Children are the living messages we send to a time we will not see.

Children are the living messages we send to a time we will not see. (Neil Postman, The Disappearance of Childhood (introduction), 1982

  Mānia Ieremia and Tamairangi Norton, members of the Omaka Honomai kapa haka at the anniversary of the marae and launch of Pā Ora, Pā Wānanga.

Mānia Ieremia and Tamairangi Norton, members of the Omaka Honomai kapa haka at the anniversary of the marae and launch of Pā Ora, Pā Wānanga.

Tangata whenua living in Te Waipounamu are younger, by average, than throughout the rest of Aotearoa.  Over half (51.8%) under the age of 25 years.  

 

 

The median age for the Māori descent population in Te Waipounamu was 23.8 years in 2013, the Māori descent population median age was 24.4 years and the total New Zealand median age was 38.0 years.  Some regions are particularly so – Dunedin has a median age of 21.7 years!

So what do all the facts and figures mean?  It’s simple – we need to listen to our tamariki; learn about them from them; base our policies, our planning, our practice on approaches that matter to them, that mean something to a demographic born this century.

So often we may spend our waking moments wondering what our children will become in the future, while forgetting they are right in front of us today.

  Source: Tatau Kahukura: Māori Health Chart Book 2015, 3rd edition (Ministry of Health, October 2015), p7

Source: Tatau Kahukura: Māori Health Chart Book 2015, 3rd edition (Ministry of Health, October 2015), p7

Last Sunday, our Navigator Coordinator, Maire Kipa had the privilege of spending time with the shining stars at Awarua marae for some good old fashioned fun with the whānau on Te Whiriwhiringa programme.

  He Tama Tū, Tama Ora!

He Tama Tū, Tama Ora!

The whakaaro of Awarua Whānau Services is that the mahi that is done by whānau deserves to be celebrated. Last weekend they held the second graduation ceremony since beginning the programme just over two years ago.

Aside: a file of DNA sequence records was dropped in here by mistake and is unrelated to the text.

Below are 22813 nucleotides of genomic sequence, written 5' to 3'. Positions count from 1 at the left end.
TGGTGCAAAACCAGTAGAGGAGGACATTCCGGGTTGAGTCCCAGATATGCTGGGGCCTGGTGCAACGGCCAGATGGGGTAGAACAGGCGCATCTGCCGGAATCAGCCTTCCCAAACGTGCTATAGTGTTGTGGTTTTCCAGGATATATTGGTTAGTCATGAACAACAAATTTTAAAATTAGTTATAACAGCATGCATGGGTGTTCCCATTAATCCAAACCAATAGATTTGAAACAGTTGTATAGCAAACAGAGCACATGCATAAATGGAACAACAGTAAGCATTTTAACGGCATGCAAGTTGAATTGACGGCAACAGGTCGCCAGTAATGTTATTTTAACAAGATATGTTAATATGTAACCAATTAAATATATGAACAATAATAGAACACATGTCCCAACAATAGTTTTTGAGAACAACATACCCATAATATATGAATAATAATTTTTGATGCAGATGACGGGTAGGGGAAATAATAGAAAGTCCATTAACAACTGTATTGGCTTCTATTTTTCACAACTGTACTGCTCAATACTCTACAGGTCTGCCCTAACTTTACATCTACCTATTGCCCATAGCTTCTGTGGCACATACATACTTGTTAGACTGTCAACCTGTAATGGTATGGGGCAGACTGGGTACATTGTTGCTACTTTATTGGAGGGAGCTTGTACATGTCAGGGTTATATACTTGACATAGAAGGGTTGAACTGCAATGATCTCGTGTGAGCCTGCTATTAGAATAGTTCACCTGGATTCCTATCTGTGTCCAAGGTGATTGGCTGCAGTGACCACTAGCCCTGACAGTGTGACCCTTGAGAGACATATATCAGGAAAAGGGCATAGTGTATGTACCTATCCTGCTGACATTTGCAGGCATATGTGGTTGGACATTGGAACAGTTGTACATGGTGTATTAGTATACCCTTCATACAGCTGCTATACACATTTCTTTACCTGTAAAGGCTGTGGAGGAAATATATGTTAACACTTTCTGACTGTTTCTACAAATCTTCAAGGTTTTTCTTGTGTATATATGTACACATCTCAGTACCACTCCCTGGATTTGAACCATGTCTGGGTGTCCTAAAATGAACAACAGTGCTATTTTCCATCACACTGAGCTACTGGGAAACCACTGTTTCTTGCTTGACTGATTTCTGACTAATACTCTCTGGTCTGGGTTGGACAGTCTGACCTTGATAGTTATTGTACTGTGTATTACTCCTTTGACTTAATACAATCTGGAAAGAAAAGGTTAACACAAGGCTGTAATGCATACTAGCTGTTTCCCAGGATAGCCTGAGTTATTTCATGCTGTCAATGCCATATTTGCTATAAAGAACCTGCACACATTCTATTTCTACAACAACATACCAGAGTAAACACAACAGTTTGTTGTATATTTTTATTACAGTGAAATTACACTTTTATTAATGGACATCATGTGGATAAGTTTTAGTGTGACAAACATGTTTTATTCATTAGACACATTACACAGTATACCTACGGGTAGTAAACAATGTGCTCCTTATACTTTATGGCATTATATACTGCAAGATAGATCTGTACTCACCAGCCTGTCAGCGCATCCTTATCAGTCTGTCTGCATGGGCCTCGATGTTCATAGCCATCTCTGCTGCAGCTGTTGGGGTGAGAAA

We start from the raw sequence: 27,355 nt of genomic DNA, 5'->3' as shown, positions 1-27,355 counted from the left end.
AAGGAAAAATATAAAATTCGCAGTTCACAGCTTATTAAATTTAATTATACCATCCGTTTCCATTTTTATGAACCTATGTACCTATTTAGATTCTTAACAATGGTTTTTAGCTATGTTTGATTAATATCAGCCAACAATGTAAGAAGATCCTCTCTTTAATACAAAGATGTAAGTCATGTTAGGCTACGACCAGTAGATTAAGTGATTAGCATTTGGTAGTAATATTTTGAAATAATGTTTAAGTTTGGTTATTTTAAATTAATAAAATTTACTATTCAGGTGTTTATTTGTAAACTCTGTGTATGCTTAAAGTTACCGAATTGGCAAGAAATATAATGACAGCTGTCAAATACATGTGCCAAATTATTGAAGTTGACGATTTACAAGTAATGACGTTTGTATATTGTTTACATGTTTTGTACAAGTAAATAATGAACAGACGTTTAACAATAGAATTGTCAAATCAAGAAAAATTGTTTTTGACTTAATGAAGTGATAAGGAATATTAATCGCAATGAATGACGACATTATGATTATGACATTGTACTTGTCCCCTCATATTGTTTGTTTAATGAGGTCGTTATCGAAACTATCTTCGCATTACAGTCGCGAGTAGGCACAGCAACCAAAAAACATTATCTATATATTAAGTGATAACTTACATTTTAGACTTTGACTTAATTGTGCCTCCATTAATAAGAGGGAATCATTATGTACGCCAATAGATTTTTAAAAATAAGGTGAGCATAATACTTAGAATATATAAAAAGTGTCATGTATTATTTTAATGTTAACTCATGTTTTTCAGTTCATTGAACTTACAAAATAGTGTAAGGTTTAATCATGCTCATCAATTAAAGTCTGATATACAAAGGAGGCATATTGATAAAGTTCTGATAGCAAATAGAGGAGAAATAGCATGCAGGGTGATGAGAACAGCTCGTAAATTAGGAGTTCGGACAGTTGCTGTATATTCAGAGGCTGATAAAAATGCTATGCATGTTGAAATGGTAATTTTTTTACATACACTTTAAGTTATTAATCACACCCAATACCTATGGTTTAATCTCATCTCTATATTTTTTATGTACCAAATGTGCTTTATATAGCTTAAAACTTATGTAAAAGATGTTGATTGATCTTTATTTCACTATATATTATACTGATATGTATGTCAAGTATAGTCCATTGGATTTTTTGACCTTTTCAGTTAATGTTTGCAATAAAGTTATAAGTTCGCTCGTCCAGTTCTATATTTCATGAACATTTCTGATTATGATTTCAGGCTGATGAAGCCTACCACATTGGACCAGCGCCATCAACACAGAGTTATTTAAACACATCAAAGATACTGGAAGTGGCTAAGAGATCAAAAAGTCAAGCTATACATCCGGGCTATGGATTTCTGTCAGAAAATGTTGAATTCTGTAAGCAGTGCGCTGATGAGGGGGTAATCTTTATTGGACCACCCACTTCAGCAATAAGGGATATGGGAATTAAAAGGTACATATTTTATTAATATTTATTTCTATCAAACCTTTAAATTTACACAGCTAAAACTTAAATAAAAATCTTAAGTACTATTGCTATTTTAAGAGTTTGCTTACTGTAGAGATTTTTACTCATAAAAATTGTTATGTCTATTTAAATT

One of the really inspiring aspects of the noho marae is the tuakana-teina process as the graduates come in and share their journey with the new whanau. Once graduating whanau become Whanau ki Awarua, they can come in anytime for tautoko, attend any courses or programmes they run; it’s about belonging; it’s about connections.

  Maire Kipa, our Te Pūtahitanga o Te Waipounamu Navigator Coordinator, with Leigh Wickliffe, who was a graduate of the programme and Sarah Dowie, the National MP for Invercargill

Maire Kipa, our Te Pūtahitanga o Te Waipounamu Navigator Coordinator, with Leigh Wickliffe, who was a graduate of the programme and Sarah Dowie, the National MP for Invercargill

The noho marae are a wonderful opportunity for the whānau to feel cherished; for every child to know and believe they are special.

And while thinking about these demographics; these smiling faces, the ‘majority’ generation – some of you might be interested in taking the voice of the future into a one-off South Island free policy workshop being held in Christchurch in April.

 

 

This workshop is free for non-profit health and disability providers, as part of the NGO Council’s strategy to improve sector capability and support communities to have more input to government decisions.   This practical workshop will include opportunities for discussion and practice and will be held at: 9:00am - 4:30pm, Monday 23 May 2016; Fern Room, The Atrium, Christchurch Netball CentreTo register up to 2 people from your organisation, please click on this link:  https://www.surveymonkey.com/r/NPGFQPV.


Have a wonderful Easter Weekend - cherishing the Pa kids in your life – and making time to celebrate them and the precious difference they make to every whānau.   Hi Hā!

Vincent EganComment